Time to Break Some Rules

In the world of selling, some rules seem to apply. Some make sense. You probably agree that it’s a good idea to follow the rule to know as much or more than your customer. You’re also keeping the rule of offering value to your customers. Some rules are made to be broken. Here are the rules that I’ve broken that have helped my selling.

1. A great strategy is what sells.

A great strategy is not enough. Certainly a great strategy is better than a poor one. What about the companies with great products and very talented folks working for them? Some of those companies simply ran out of funding. You may say their strategy is flawed, but that’s the problem with strategy. The strategy tells you what to do, but not what to do if it turns out differently than you plan. Who would ever knowingly implement a flawed strategy? Sometimes you know the strategy is heading south only when it’s too late to do something else. Strategy without an ongoing assessment of its results is dangerous. So when you develop a strategy for implementing your selling, also develop the timelines for achieving your goals. If you get off track, realize you had better change strategy before it is too late.

2. Relationships help you sell.

That depends on how you define relationships. You may get to know someone well by keeping in touch with cards and letters. It doesn’t mean you have created a strong enough relationship. It may not be strong enough to sustain a continued business relationship if management changes. Relationships alone don’t sustain business. Relationships that produce results do. Getting results isn’t enough. When you’ve produced results you must document them and present them to management. You want to get management’s acknowledgement that you’ve done great work that helps their company. And even that may still not be enough. You still may lose the business if a brother-in-law has the same product to sell. It’s just less likely to happen because you’ve proved your work is good .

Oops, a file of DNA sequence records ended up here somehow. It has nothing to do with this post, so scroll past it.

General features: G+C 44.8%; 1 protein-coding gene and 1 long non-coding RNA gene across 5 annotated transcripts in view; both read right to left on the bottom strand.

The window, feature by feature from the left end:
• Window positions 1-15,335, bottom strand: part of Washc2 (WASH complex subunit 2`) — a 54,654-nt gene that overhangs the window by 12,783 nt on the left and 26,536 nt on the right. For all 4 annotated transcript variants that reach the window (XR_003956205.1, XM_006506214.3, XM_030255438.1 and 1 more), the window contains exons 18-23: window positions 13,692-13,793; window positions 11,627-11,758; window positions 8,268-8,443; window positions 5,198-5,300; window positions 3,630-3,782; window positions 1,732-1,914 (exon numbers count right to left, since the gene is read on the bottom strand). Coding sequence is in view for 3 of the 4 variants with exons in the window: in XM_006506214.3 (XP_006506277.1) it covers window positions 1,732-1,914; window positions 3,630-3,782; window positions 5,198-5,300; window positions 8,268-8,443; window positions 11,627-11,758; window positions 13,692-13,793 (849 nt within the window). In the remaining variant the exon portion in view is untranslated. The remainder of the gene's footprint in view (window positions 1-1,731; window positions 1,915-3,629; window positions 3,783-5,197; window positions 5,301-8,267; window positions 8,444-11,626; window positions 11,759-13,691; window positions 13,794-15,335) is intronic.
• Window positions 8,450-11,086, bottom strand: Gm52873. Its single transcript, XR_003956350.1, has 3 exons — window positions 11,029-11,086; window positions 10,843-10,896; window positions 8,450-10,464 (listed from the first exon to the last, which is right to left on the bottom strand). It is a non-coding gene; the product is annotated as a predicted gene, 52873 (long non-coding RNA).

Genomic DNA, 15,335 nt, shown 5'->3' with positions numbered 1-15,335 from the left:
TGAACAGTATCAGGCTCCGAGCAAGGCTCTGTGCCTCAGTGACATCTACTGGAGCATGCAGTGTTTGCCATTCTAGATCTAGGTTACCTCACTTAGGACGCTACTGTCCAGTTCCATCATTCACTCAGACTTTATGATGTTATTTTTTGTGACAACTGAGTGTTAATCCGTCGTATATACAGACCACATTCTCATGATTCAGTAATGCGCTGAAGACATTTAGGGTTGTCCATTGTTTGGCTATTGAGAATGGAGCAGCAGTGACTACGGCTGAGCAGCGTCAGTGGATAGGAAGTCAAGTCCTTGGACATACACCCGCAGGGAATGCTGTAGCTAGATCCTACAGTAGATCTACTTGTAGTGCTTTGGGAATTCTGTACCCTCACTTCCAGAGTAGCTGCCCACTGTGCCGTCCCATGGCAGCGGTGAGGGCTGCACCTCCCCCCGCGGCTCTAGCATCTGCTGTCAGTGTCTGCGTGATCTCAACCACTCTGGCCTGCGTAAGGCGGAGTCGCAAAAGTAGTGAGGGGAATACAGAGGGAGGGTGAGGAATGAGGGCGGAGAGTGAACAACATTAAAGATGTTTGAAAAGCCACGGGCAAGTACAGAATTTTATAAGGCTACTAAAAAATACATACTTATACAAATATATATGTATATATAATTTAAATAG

3. Networking will get you business.

Networking groups abound. You could spend your entire business day networking. I get invited to many networking groups. What I’ve seen has convinced me that my time is better spent elsewhere. To see if it applies to you, first identify where you get your business. It’s probably not a networking group. Here’s what I’ve found. My consulting and training is a business-to-business sale. It’s also an intangible. I can explain the triggers that drive my business to someone who knows me well at a networking function. The drivers are a company with a sales meeting looking for a dynamic speaker, a company not making its goals, or a company looking for ways to improve performance.

Even if I share this information in a networking group with someone who knows me well and likes me, I know that the likelihood of that person having a conversation about my business is unlikely. They’re not going to do my selling for me. What is more likely to happen is that they might remember to respond if and when someone else asks them for a recommendation when one of these triggers is mentioned. That infrequent occurrence is too little to help me make my goals. I find it better to have strategic alliances with people who also call on the same types of business that I am calling on. Joining trade associations where my customers and prospects attend is another better use of time. Networking just doesn’t work for me.

Some rules are made to be followed all the time. The rule that your integrity and honesty are truly what you’re selling is important to keep. Just remember that some rules are made to be broken—at least some of the time.

Author:.

Maura Schreier-Fleming is president of Best@Selling (www.BestatSelling.com.) She works with business and sales professionals who want to sell more and be more productive at work. She is the author of Real-World Selling for Out-of-this-World Results, Sales Quotes and writes several business columns including "Customer Connections" for the Dallas, Austin and Houston Business Journals. She writes the Real Deal: Success for Women in Business blog for Allbusiness.com. She’s been quoted in the New ...

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